The world has just signed one of the most important agreements in history. More than just an environmental pact, the Paris climate change agreement will kick-start a global energy revolution.
Nearly 200 nations in Paris have signed on to an agreement under the United Nations Framework Convention on Climate Change that the world has to go on a carbon diet, signaling an end to dirty fossil fuels and deforestation, and giving green energy a big boost.
Every year, we pump far more carbon dioxide into the air than the planet’s forests and oceans can absorb. Emissions from industry, cars, land clearing and agriculture are creating one giant carbon bubble which is heating up the planet, supercharging our weather and causing seas to rise.
We need to burst the carbon bubble by changing the way we produce energy to power our economies.
We must also become far more efficient in using that energy. This will help get nature back in balance and steadily bring carbon levels down, over decades, to less dangerous levels.
For the targets in the Paris pact to be achieved, the world will have to decarbonize by the end of this century, with emissions peaking before 2030 and then falling sharply.
Sounds scary? Not really. We’re already making progress.
But what does this mean to all of us? What changes do we need to make, and what changes will be needed, to ensure the Paris pact isn’t another toothless treaty?
For the Paris Agreement to be effective, all nations must start implementing their climate action plans now. Nearly 190 countries submitted their plans, called INDCs or Intended Nationally Determined Contributions, ahead of the Paris conference, spelling out their targets or goals to reduce emissions, some by 2025, most by 2030.
Collectively, these pledges still put the world on a path toward dangerous climate change. So, under the Paris Agreement, all parties will need to offer new and stronger INDCs at regular intervals.
For Singapore, the goal is to use less and less energy, while still growing the economy. This means, for example, getting more people on the nation’s growing public transport network and using fewer cars. For those who love their cars, the government might introduce stronger incentives for electric vehicles.
In Paris, there are numerous streets lined with charging points. Singapore should have them, too, in Housing Board estates and office parking areas. Electric vehicles make perfect sense in Singapore.
As the building stock ages, it will be replaced with apartment and office buildings that use far less energy.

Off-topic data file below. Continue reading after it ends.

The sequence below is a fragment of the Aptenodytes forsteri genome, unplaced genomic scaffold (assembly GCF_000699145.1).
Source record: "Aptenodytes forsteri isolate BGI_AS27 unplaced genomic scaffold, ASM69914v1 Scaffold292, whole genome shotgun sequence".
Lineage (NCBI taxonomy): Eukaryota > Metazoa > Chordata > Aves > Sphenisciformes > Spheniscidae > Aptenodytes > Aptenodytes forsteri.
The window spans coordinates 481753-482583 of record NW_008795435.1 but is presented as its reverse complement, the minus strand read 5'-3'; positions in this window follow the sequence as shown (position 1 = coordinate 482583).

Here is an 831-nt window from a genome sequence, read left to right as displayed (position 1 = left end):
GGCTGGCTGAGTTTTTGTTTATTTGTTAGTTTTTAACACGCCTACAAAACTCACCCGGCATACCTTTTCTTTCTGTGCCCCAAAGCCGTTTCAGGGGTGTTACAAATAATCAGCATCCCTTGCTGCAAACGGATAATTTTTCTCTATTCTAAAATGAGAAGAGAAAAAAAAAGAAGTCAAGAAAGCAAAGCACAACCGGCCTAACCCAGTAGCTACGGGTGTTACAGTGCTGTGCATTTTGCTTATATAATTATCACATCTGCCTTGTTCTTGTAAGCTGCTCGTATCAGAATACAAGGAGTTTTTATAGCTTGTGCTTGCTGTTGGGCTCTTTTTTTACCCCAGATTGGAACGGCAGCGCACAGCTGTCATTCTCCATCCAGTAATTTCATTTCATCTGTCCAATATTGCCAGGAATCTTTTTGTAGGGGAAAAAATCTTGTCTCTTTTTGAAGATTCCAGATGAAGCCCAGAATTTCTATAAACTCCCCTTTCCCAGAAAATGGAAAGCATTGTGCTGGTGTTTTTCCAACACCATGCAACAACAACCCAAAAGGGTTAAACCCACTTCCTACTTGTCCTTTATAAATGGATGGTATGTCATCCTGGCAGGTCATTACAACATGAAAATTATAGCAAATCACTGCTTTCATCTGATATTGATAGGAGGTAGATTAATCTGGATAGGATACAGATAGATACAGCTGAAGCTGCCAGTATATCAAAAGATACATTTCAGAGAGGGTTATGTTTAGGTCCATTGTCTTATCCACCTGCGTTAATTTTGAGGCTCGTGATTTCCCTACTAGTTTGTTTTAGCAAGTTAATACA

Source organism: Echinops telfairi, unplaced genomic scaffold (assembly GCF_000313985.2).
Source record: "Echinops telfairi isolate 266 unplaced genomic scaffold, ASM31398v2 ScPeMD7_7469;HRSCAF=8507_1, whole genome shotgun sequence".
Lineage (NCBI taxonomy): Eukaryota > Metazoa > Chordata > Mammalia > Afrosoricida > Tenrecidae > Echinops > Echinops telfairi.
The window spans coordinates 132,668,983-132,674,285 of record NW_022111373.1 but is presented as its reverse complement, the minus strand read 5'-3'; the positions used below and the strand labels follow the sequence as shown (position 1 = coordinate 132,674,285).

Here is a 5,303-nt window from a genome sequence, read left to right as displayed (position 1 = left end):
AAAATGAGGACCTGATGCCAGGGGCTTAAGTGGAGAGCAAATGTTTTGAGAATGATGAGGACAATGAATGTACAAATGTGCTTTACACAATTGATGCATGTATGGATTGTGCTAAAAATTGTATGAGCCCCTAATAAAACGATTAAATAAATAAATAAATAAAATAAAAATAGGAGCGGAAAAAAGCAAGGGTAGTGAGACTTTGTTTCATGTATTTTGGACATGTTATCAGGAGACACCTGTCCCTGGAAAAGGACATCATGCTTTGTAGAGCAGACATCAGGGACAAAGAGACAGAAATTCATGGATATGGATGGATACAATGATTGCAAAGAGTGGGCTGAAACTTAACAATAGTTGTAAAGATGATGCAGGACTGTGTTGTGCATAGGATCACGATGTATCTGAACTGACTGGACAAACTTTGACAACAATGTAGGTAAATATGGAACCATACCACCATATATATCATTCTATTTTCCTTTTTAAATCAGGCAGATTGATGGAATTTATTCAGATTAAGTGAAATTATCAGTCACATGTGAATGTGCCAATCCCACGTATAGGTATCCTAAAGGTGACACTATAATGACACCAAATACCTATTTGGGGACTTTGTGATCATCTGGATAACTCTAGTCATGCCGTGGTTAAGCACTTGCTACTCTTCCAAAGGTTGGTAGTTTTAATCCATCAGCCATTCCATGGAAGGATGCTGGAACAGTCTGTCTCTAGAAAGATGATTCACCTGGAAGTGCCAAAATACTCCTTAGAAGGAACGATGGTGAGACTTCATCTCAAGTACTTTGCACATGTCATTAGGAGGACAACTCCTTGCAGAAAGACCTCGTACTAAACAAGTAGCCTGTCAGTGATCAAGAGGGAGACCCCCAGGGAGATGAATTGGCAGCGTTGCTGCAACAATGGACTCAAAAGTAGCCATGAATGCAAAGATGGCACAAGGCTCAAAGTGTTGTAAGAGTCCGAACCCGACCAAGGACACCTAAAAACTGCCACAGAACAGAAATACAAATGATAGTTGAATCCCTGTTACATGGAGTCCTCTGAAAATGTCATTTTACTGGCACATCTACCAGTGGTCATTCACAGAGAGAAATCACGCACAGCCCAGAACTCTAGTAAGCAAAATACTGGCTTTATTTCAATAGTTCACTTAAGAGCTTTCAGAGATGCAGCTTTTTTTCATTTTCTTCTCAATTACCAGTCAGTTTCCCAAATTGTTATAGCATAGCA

There will be more solar panels on rooftops and solar cells could eventually be embedded into the glass curtains of office buildings. Our lighting, air-conditioners and appliances will all use less power.
Crucially, Singapore’s industries will have to become more efficient. Aviation and shipping, collectively producing 5 percent of mankind’s greenhouse gas emissions and growing, will also have to step up and accelerate emission cuts. Both sectors are already taking action and the Paris Agreement will likely accelerate separate U.N. agreements on aviation and shipping emissions.
Nations with much larger land areas and greater renewable energy resources, such as Australia, will have to dramatically step up investment in wind, solar and even wave energy. Australia faces a major challenge because 75 percent of its electricity comes from coal.
China has already been investing heavily in renewable energy and aims to cap coal consumption, in part to fight severe air pollution. But it will also have to halt building new coal-fired power plants. Coal produces the most CO2 of all fossil fuels and China is the biggest coal producer and consumer, so what it does really matters.
Fortunately, green energy investment keeps growing. Last year, installed wind capacity reached 370 gigawatts globally, including 51 GW of newly installed capacity that year. China is the world’s largest producer of wind energy, installing 23 GW of new wind capacity last year. By 2019, the Global Wind Energy Council forecasts total global installed capacity to reach 666 GW, a small but growing percentage of total global power production.
A price on carbon will really help drive investment toward renewables.
So, how much will this energy revolution cost? A lot — but banks, pension funds, university endowments and insurance firms are already shifting away from carbon-intensive assets and embracing cleaner energy.
The International Energy Agency says achieving the Paris Agreement targets will cost $16.5 trillion by 2030 — a bit smaller than the current size of the U.S. economy.
The pact set the target of holding global warming to “well below 2 degrees Celsius” and urged nations to pursue efforts to limit the rise to 1.5 degrees Celsius. This year is already set to be the hottest in recorded history. We’re already at about 1 degree C warming from preindustrial levels, so it’s time to get a move on.
Getting to the 1.5 degrees Celsius goal would cost even more, the IEA said, because it would mean an even steeper drop in carbon emissions. But that would be worth it to limit the growing impacts of climate change that are threatening food production, water resources as well as seafood supplies, with warmer and more acidic seas destroying coral reefs.
The Paris Agreement has reset the way we view our planet and our future. We already have the technology to create greener economies. But for the pact to succeed, all nations must get to work and steadily strengthen their efforts.
If we fail this time, it really will be too late.
By David Fogarty
David Fogarty is assistant foreign editor of the Straits Times. — Ed.
(Asia News Network)